The Passover of the Jews was at hand, and Jesus went up to Jerusalem. In the temple he found those who were selling oxen and sheep and pigeons, and the money-changers sitting there. And making a whip of cords, he drove them all out of the temple, with the sheep and oxen. And he poured out the coins of the money-changers and overturned their tables. And he told those who sold the pigeons, “Take these things away; do not make my Father’s house a house of trade.” His disciples remembered that it was written, “Zeal for your house will consume me.”                                                                                                                  -John 2:13-17

This isn't the act of a meek, feminized man. This is a supreme act of bravery, of strength, and of righteous ferocity and anger. These are patently masculine characteristics displayed by Christ. We could add to this record of masculine qualities the many times Jesus confronted the religious authorities of that time, even going as far as to call them out in no uncertain terms.

You are of your father the devil, and your will is to do your father's desires. He was a murderer from the beginning, and does not stand in the truth, because there is no truth in him. When he lies, he speaks out of his own character, for he is a liar and the father of lies.-John 8:44

You brood of vipers! How can you speak good, when you are evil? For out of the abundance of the heart the mouth speaks.-Matthew 12:34

And even while on trial for His life, when the greatest authority on earth seemingly held His life in their hands, his response to their show of power was equally powerful and fierce.

Jesus answered him, “You would have no authority over me at all unless it had been given you from above.-John 19:11

Christ was in no way intimidated or weak. He was a "tekton" after all; likely meaning a stone worker, but often translated as carpenter. This required hard work lifting timber and stones, pulling ropes, and working with various tools for many hours each day.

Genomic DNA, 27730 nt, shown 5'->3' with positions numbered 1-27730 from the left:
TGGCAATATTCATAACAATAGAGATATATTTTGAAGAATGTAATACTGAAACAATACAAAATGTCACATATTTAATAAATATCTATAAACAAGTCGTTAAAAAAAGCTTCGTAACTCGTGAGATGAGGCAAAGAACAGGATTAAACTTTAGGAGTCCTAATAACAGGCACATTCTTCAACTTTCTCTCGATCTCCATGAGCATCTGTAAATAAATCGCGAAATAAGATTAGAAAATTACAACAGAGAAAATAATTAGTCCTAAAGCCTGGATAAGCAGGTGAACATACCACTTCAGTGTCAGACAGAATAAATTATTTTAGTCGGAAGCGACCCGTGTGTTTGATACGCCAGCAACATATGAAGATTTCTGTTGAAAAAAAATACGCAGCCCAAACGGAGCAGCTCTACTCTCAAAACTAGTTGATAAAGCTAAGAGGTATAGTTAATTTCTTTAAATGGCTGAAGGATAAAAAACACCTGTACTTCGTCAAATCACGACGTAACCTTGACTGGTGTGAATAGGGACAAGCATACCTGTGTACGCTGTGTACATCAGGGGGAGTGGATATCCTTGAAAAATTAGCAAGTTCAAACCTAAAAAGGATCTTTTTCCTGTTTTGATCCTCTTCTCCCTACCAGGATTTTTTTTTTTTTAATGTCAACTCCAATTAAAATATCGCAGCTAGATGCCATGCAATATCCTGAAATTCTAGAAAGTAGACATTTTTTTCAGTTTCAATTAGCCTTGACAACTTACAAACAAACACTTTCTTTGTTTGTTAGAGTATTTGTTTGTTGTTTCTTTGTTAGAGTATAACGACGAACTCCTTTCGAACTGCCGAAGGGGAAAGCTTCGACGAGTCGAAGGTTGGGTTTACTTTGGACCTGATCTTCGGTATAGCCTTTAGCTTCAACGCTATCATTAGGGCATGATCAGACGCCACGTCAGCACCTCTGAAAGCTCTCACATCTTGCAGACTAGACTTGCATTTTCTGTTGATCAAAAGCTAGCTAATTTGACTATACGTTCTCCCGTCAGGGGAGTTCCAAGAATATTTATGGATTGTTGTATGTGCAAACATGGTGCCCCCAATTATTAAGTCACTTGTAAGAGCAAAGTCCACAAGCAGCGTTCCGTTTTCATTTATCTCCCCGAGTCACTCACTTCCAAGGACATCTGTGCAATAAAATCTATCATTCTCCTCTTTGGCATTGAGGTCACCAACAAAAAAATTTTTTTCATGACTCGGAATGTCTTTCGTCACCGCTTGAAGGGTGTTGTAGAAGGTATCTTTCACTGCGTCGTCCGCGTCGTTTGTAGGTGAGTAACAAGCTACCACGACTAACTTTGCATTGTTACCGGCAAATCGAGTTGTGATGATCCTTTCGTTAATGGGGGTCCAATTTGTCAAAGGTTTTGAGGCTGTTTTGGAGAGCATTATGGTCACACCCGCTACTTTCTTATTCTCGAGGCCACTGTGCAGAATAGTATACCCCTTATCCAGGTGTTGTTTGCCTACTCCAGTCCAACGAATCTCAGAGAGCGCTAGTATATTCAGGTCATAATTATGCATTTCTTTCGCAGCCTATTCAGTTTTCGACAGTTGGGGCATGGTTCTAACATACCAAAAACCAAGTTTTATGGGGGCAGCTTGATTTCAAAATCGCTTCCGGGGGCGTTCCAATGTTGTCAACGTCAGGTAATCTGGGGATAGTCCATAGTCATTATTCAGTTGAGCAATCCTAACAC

His responses to His captors, persecutors and adversaries were in all ways displays of incredible control, strength, and restraint, since He could have at any time destroyed His enemies without a single word.

Do you think that I cannot appeal to my Father, and he will at once send me more than twelve legions of angels?-Matthew 26:53

Sadly, this isn't the way Christ is depicted in sermons, films, books, and all too often art. And as the church entered the 18th century and beyond, owing no doubt to the influences of the Enlightenment, masculinity in the church took it on the chin. Protestants attacked the historic church for engaging in Crusades (never mind the fact that the men who fought against Islam literally saved Western civilization in doing so!), with some, such as the Anabaptists, suggesting that Christians must be completely pacifistic. Certainly many of the early Christians took that stance, but an argument could be made that this was more in response to Roman authorities who feared Christians would be like some of the Jewish sects and spark uprisings. With Christian persecution already extreme, these Fathers sought to reassure the governmental authorities that they had no such designs, as their kingdom was not of this world. However, this approach doesn't take into account the totality of Sacred Scripture with regard to the proper use of defensive force, which God condones. 

As egalitarianism took firm hold of the culture women were afforded roles that were hitherto only open to men in the church. These roles were held by men not because women had no value in the Faith, but because Scripture and Apostolic Tradition demanded faithful, righteous, and trustworthy men lead the Body of Christ. While it is true that the church is symbolized as a Bride, that Bride is still led by men to her Bridegroom.